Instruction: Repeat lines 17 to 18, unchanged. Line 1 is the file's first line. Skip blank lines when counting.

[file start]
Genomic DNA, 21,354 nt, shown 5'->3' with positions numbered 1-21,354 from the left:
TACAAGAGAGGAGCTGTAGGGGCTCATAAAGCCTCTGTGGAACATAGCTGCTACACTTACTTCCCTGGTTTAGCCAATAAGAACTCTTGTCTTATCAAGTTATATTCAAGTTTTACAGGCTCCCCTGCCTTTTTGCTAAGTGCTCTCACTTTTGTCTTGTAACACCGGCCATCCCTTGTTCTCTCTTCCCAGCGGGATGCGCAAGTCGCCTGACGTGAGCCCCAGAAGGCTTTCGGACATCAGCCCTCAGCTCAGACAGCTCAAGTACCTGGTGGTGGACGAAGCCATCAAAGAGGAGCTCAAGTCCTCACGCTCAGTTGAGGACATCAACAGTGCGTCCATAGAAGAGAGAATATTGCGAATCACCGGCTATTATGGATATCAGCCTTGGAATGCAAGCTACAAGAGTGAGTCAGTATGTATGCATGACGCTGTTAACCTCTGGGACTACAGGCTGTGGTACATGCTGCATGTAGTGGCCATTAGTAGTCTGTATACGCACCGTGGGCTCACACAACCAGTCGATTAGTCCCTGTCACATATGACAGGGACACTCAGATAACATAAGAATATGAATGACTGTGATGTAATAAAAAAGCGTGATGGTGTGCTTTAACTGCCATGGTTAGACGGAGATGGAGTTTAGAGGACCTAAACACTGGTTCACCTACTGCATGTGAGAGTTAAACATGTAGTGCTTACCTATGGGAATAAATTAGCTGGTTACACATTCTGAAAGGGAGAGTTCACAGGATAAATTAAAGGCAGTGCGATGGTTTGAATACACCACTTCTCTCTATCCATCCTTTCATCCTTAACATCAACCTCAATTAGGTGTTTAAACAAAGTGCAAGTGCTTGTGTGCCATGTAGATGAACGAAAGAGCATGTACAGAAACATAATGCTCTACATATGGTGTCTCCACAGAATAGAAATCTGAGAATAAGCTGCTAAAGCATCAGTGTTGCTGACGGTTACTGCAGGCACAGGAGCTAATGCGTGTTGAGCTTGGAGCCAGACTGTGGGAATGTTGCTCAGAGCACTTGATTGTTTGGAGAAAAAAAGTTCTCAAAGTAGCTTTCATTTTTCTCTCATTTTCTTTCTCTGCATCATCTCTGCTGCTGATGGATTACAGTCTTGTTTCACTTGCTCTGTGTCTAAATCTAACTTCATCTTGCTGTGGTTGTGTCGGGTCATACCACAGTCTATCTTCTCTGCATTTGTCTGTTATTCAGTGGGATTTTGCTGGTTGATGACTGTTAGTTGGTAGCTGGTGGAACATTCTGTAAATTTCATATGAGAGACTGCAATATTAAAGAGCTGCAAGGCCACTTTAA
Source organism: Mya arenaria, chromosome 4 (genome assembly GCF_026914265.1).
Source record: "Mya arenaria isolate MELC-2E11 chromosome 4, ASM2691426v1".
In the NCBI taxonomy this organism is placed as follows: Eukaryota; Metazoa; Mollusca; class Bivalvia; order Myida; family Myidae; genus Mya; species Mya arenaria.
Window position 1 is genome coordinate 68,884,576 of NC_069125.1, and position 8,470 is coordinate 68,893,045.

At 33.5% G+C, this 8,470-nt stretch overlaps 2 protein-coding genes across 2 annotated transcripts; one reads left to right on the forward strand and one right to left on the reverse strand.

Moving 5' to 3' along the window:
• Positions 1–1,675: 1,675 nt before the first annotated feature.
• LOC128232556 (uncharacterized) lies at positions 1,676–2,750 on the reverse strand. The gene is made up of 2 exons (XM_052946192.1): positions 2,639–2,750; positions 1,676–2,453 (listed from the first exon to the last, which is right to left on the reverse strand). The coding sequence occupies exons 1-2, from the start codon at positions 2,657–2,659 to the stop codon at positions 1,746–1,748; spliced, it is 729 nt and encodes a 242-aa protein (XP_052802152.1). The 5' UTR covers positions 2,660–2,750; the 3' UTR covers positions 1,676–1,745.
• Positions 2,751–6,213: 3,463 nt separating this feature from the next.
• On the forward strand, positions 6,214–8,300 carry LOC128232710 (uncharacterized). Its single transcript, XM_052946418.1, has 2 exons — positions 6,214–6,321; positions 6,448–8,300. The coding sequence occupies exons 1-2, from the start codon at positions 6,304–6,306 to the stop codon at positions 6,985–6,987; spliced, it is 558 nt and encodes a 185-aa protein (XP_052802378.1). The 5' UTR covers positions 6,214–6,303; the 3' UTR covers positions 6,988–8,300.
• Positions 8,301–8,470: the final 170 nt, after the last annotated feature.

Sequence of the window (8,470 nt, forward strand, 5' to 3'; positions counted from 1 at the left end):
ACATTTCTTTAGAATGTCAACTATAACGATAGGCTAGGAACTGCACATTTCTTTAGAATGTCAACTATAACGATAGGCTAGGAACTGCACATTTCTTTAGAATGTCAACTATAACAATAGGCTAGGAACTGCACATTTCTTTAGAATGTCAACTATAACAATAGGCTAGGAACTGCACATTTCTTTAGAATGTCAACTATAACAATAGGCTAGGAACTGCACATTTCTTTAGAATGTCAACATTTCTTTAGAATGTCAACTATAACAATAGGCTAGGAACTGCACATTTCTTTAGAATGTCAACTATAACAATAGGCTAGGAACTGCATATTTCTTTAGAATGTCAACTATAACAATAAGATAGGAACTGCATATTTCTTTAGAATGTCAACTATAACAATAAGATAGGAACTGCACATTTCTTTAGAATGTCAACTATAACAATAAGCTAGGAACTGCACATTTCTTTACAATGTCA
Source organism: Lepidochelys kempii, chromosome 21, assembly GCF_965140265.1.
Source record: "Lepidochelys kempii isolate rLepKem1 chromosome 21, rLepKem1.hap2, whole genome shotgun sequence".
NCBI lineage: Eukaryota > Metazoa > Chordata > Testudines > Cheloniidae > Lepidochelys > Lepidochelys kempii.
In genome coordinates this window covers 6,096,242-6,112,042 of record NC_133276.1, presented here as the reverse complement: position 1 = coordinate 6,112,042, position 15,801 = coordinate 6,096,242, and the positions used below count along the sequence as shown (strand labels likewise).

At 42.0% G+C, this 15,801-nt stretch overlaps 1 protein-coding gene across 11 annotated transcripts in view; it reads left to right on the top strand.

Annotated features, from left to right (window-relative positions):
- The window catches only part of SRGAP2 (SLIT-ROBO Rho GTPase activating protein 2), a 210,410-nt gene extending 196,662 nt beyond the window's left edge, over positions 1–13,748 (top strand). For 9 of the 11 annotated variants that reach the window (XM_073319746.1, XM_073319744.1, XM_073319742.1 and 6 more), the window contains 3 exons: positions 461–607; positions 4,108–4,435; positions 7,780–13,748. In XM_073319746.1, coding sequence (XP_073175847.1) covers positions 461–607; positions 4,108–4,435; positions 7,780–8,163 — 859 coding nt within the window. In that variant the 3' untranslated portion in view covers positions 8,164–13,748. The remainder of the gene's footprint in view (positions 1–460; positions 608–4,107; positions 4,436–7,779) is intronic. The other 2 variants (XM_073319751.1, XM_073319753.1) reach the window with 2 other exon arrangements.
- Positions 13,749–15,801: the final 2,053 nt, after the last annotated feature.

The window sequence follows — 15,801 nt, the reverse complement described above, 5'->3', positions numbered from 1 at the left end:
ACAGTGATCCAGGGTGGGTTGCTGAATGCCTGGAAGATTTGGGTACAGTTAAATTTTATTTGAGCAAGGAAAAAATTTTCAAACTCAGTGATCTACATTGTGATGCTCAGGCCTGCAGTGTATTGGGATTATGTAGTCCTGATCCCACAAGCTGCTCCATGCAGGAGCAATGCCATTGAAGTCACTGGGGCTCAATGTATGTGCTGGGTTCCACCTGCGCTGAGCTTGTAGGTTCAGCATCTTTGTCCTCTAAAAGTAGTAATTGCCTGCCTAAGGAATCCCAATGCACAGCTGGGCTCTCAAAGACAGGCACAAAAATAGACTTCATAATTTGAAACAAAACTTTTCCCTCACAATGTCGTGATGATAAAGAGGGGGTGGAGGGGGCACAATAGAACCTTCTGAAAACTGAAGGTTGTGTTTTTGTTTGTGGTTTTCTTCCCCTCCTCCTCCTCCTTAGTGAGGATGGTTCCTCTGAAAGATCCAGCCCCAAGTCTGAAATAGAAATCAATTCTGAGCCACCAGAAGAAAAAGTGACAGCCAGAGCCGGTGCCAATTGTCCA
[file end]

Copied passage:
Source record: "Lepidochelys kempii isolate rLepKem1 chromosome 21, rLepKem1.hap2, whole genome shotgun sequence".
NCBI lineage: Eukaryota > Metazoa > Chordata > Testudines > Cheloniidae > Lepidochelys > Lepidochelys kempii.